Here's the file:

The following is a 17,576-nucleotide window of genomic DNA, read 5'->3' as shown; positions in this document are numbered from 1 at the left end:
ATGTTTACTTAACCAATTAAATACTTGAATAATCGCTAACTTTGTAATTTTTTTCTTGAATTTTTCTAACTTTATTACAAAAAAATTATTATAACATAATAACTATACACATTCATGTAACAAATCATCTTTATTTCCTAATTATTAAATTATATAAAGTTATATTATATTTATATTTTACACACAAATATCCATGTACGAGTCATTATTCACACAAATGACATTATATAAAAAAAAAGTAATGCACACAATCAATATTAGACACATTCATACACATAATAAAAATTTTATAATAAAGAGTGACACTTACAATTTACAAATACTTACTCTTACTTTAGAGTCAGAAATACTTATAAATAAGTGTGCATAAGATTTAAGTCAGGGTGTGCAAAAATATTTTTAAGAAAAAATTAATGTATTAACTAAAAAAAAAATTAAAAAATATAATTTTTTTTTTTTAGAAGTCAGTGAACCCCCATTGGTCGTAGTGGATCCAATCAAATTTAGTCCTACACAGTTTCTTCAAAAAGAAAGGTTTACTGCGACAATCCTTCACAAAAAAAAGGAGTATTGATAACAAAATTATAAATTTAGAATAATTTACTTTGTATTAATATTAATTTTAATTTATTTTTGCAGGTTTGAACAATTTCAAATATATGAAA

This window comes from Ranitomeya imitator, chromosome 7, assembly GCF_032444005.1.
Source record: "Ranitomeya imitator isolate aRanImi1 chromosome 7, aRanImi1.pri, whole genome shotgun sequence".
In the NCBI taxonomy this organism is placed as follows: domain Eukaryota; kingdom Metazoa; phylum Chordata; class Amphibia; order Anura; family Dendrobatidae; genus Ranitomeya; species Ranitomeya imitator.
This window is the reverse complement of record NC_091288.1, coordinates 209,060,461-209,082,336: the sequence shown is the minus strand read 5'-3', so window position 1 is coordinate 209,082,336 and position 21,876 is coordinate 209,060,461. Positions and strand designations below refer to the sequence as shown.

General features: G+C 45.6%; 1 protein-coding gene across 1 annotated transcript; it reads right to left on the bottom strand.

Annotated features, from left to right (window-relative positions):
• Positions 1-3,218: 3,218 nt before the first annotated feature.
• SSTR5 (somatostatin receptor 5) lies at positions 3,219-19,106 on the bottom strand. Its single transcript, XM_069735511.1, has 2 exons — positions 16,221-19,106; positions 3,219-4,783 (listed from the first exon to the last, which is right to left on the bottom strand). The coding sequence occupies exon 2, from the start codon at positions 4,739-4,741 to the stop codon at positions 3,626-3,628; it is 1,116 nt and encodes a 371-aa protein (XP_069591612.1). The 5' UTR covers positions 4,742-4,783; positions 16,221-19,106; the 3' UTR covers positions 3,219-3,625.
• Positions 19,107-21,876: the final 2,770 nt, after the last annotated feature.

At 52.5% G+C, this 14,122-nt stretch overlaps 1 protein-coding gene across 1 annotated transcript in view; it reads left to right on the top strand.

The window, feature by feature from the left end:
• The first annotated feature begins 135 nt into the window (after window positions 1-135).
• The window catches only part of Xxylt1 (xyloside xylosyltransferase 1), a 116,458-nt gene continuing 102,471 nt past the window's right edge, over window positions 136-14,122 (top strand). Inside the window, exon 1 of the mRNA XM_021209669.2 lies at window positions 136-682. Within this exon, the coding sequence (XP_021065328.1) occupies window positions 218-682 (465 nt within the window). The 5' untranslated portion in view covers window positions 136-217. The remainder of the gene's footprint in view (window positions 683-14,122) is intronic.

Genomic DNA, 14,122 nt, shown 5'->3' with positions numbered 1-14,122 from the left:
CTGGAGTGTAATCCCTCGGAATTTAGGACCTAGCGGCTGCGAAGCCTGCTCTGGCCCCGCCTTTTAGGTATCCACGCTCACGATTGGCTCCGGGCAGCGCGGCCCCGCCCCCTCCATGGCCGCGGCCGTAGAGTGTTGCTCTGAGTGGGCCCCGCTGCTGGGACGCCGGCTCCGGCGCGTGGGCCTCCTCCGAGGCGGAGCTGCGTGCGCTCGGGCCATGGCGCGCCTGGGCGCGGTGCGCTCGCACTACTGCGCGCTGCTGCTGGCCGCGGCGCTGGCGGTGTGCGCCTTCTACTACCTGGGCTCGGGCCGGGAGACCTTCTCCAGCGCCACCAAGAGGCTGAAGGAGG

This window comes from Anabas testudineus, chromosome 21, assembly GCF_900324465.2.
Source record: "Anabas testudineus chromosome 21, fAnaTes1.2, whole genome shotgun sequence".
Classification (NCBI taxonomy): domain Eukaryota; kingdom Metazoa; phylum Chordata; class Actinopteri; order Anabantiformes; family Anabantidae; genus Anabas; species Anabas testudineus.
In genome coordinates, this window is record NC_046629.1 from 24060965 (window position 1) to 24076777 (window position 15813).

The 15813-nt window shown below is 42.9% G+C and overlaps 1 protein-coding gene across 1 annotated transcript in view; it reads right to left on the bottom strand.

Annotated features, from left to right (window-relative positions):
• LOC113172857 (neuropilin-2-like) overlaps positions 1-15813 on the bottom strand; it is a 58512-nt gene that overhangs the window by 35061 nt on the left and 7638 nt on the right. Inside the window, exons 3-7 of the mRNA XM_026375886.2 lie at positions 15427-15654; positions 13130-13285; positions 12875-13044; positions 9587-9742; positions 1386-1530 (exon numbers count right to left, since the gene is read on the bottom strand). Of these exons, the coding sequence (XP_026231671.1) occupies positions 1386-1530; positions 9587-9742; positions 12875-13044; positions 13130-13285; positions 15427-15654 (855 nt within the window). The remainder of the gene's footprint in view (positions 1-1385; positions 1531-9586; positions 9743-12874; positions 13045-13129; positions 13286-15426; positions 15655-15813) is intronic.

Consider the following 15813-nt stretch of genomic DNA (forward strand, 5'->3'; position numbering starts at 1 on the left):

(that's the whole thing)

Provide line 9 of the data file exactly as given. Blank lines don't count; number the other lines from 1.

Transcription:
• Positions 1-3,218: 3,218 nt before the first annotated feature.